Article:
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Visiting Author Sheds Fresh Light On Life Of Muhammad

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Story and Photo By Taylor Nichols

“When I see a magnificent story, I want to do justice to it and this is what I tried to do here. I wanted to know who Muhammad was,” said Seattle author Lesley Hazleton during a discussion about her most recent book “The First Muslim: The Story of Muhammad” at Whatcom Community College on May 17. “His life is far more remarkable than any of the legends.”

“The Story of Muhammad” is a biography of the prophet of Islam. Hazleton said that while she wrote it based on academic research, the book is not written in an academic style, and was once called “an act of cultural translation.”

Hazelton told the small audience in Heiner Theater that the inspiration for this book came from the suggestion of a friend in 2004, when she had recently finished writing “Jezebel: The Untold Story of the Bible’s Harlot Queen.” This book is about Queen Jezebel, a queen from biblical times that is often associated with false prophets and promiscuity, among other things.

“The writer between books is sort of like an actor between plays–what do I do with myself?’” Hazleton asked and laughed along with her audience. While the topic of her discussion was serious, her personable delivery elicited frequent laughter.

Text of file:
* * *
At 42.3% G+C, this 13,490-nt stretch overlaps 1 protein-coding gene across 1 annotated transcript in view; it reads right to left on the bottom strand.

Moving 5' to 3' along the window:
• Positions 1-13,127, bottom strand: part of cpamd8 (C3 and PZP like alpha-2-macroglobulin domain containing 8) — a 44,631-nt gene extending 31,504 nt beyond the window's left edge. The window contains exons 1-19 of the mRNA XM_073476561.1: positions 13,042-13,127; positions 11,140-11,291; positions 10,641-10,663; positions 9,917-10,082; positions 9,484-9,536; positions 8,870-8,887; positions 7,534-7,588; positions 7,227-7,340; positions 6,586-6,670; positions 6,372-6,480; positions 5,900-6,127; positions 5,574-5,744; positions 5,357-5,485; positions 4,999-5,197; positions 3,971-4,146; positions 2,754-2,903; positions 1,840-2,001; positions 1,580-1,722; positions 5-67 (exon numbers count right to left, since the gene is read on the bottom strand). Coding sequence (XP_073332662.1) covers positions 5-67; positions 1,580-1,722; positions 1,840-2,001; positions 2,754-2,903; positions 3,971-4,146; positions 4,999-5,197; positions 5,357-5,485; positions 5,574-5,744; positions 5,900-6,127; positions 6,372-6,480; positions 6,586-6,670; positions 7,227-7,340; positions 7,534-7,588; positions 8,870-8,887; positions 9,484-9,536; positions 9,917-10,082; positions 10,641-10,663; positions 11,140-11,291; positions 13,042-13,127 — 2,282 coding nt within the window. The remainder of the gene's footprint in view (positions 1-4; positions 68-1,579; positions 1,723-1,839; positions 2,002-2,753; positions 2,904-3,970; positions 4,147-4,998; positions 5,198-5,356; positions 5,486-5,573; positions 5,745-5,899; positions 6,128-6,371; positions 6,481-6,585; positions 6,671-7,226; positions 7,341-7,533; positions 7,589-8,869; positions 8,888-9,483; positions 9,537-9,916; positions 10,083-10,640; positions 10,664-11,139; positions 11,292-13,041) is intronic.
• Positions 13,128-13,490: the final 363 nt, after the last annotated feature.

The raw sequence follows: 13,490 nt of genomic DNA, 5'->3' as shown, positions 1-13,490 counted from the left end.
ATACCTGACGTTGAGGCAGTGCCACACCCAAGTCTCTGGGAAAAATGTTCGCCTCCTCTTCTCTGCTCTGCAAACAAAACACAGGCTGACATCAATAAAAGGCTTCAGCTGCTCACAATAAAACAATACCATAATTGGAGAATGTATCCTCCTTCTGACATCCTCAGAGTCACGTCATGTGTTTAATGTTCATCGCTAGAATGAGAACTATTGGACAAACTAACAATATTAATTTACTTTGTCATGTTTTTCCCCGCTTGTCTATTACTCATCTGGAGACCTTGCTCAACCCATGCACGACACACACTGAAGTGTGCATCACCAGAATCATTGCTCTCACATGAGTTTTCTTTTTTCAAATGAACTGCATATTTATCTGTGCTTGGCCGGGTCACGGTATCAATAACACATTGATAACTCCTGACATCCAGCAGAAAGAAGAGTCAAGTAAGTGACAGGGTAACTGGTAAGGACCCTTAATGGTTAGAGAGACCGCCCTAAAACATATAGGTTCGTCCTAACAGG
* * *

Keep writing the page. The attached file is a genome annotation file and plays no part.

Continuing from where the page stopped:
She said she read several biographies of Muhammad after it was suggested to her that she write one herself, and recalled thinking that his story was one of a man who had radically changed the world and continues to do so, and “the available books about him… are boring. How could this possibly be?”

Hazleton said that she wanted to write a biography about the Islamic prophet in part because, while there are many existing biographies written by “academically brilliant people,” not many of them have spent much time in the Middle East, which she saw as a major disadvantage.

Hazleton worked as a journalist in Jerusalem for 12 years reporting on the Middle East for publications such as The New York Times and Time magazine, among others.“I had the privilege of having a strong sense of place; having a strong sense of Middle Eastern culture,” Hazleton said.

“Even as Islam is rapidly closing on Christianity as the world’s largest religion, we thus have little real sense of the man told three times in the Quran to call himself ‘the first Muslim,’” Hazleton read from her book, which was another reason for writing this biography.

Hazleton did extensive research on Muhammad’s life for both this book and her book “After the Prophet: The Epic Story of the Shia-Sunni Split.” In writing “The First Muslim,” Hazleton said that she turned to the earliest biographies of Muhammad’s life, written in the eighth, ninth, and tenth centuries.

“There I found everything that was missing in the modern biographies,” Hazleton said. “I found the juice; I found the stuff of what was really going on in wonderful detail.”

Hazleton said that these early accounts of his life were compiled by transcribing oral histories, which made for a “Byzantine” structure.